All rates rose rose in November. The yield curve narrowed from the previous month thus ending its widening streak at one month. The one-month bill held the lowest rate three times and shared the lowest rate one time in the month. All rates rose at an even pace thus decreasing the risk of an inversion brought upon by rising short-term rates. Such an inversion is a strong indicator for an upcoming recession.
- All rates rose in November.
- The seven-year note saw the largest absolute rise at 0.13 points.
- On a relative basis, the seven-year note rose the most with a 8.13 percent gain.
- The one-month bill saw the smallest absolute rise at 0.03 points.
- On a relative basis, the 30-year bond rose the least with a 1.84 percent gain.
- The one-month bill maintained the lowest rate for three sessions and shared the lowest rate with the three-month bill for one session.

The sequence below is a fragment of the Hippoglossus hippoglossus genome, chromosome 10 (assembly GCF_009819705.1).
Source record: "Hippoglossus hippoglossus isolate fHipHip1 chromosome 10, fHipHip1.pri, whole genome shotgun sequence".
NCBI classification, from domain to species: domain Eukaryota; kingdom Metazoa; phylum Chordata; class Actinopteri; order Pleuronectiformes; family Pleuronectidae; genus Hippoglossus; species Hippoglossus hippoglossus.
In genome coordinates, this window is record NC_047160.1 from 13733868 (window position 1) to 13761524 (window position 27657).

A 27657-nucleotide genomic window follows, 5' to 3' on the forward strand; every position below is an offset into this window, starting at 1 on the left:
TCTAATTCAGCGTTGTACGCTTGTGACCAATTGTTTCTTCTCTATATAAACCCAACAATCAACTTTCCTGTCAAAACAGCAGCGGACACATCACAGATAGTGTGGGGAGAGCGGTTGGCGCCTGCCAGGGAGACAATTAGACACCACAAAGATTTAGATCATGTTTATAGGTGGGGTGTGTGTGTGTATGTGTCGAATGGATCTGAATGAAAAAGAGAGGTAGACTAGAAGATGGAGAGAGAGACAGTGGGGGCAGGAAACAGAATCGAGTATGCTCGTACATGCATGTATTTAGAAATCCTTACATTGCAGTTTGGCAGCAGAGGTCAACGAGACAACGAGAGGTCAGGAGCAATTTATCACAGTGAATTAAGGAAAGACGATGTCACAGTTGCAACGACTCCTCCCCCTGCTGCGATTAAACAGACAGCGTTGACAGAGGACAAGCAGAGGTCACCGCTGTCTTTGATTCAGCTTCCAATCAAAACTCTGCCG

- The one-month, three-month, and one-year bills, and the two-year, three-year, and five-year notes alternately held the lowest rate throughout the month.
- The yield curve has a range of 0.62.
- As always, past performance is not indicative of future results.
- All figures are rounded to the nearest hundredth.
The breadth of the yield curve went from a range of 0.66 to a range of 0.62. The widest range was 0.88 which was hit on November 8 and the narrowest range was 0.59 which was hit on November 27. The last time the yield curve was this wide was on December 3, 2018 when it hit a range of 0.97.
The thirty-year bond held the highest rate throughout the month. The thirty-year bond has dropped below 2.25 percent on nine sessions. The 30-year bond rate has last hit this month's low of 2.17 on October 31, 2019.
The one-month bill held the lowest rate for three sessions of the month and shared the lowest rate on one. The one-month, three-month, and one-year bills, and the two-year, three-year, and five-year notes alternately held the lowest rate throughout the month. The one-month did not hit a new 12-month high extending its streak of no new 12-month highs to eight months.
"Treasury Constant Maturity," Federal Reserve Bank of St. Louis, accessed December 5, 2019, https://fred.stlouisfed.org/categories/115.